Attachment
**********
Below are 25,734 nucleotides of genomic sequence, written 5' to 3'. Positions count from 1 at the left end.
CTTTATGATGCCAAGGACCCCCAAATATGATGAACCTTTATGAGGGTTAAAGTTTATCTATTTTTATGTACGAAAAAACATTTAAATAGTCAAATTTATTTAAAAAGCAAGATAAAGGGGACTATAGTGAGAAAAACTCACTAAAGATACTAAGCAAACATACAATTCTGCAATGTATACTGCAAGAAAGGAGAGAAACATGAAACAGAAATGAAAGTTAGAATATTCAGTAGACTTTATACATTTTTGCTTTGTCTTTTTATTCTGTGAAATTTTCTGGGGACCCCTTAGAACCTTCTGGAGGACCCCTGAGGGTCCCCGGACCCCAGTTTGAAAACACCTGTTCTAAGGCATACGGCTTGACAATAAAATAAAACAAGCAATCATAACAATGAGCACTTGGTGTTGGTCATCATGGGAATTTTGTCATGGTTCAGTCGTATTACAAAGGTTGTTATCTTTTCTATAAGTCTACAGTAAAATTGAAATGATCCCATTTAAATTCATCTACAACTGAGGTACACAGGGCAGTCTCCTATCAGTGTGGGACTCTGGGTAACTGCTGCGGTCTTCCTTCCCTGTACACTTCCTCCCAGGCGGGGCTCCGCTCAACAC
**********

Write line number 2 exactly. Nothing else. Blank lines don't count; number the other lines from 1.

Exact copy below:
CTTTATGATGCCAAGGACCCCCAAATATGATGAACCTTTATGAGGGTTAAAGTTTATCTATTTTTATGTACGAAAAAACATTTAAATAGTCAAATTTATTTAAAAAGCAAGATAAAGGGGACTATAGTGAGAAAAACTCACTAAAGATACTAAGCAAACATACAATTCTGCAATGTATACTGCAAGAAAGGAGAGAAACATGAAACAGAAATGAAAGTTAGAATATTCAGTAGACTTTATACATTTTTGCTTTGTCTTTTTATTCTGTGAAATTTTCTGGGGACCCCTTAGAACCTTCTGGAGGACCCCTGAGGGTCCCCGGACCCCAGTTTGAAAACACCTGTTCTAAGGCATACGGCTTGACAATAAAATAAAACAAGCAATCATAACAATGAGCACTTGGTGTTGGTCATCATGGGAATTTTGTCATGGTTCAGTCGTATTACAAAGGTTGTTATCTTTTCTATAAGTCTACAGTAAAATTGAAATGATCCCATTTAAATTCATCTACAACTGAGGTACACAGGGCAGTCTCCTATCAGTGTGGGACTCTGGGTAACTGCTGCGGTCTTCCTTCCCTGTACACTTCCTCCCAGGCGGGGCTCCGCTCAACAC